Learning Disabilities: Legislation and Litigation

Legislation and litigation play a huge roll in the lives of those with learning disabilities and those that work with them. By the definitions that the government provides, individuals with learning disabilities receive services that aide in their education. The following will reflect on legislation and litigation and its effects on special education today.

Two of the big laws that affect those with disabilities in the US are: Individuals with Disabilities Education Act, IDEA, and Americans with Disabilities Act, ADA. Learning disabilities are defined by IDEA as…

A disorder in one or more of the basic psychological processes involved in understanding or in using language, spoken or written, that may manifest itself in an imperfect ability to listen, think, speak, read, write, spell, or to do mathematical calculations, including conditions such as perceptual disabilities, brain injury, minimal brain dysfunction, dyslexia, and developmental aphasia (CEC).

This definition does not include those with motor disabilities, hearing/ vision impairments, emotional disturbance, mental retardation, or cultural/economic/ environmental disadvantages that may result in learning disabilities (CEC). The definition does include: dyslexia, minimal brain dysfunction, perpetual disabilities, brain injury, and developmental aphasia. It is important to note that the IDEA definition only applies to school-aged individuals, however, learning disabilities can occur at all ages since learning is an on-going process. With this in mind, those at LD Online, have materials date September 1992, which state ADA applies to those with disabilities into their adulthood. If this is correct, it means those with learning disabilities are entitled to have access to and be accommodated in employment, transportation, public accommodations, state and local government activities, and communication.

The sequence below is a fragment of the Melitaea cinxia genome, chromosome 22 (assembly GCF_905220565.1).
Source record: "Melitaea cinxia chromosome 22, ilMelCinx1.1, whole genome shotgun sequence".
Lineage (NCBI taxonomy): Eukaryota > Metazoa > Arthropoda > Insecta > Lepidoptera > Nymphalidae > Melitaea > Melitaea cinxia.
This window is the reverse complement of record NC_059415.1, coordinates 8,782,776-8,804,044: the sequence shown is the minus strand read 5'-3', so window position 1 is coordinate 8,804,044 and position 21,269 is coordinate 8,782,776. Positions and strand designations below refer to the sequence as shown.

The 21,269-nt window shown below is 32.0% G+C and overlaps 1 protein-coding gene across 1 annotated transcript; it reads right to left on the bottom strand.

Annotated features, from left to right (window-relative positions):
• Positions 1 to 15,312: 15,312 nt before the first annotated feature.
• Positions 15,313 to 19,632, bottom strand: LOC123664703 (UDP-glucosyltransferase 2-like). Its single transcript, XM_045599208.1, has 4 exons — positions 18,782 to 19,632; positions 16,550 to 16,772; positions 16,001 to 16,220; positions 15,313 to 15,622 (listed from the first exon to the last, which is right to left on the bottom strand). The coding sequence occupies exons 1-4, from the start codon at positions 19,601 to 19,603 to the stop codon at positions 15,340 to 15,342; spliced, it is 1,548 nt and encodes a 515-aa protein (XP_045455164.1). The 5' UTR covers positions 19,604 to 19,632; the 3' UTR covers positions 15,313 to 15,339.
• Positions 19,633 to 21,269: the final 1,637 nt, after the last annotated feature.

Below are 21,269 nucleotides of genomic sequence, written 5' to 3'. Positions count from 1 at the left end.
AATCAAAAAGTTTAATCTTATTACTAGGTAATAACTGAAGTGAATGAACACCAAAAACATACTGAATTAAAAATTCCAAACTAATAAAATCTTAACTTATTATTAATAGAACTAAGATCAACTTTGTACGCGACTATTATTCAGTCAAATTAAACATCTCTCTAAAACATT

Those with learning disabilities have varying disabilities, which may affect them in different ways and to different extents. As an educator, parent, and professional, it is possible to help those with learning disabilities to compensate for the disability. Individuals with learning disabilities may perform differently considering their familiarity with the task, complexity of the task, the environment, access to assistive devices, and other external support.

References

LD Online. (2011).  From http://www.ldonline.org/

The Council for Exceptional Children. (n.d.). From http://www.cec.sped.org

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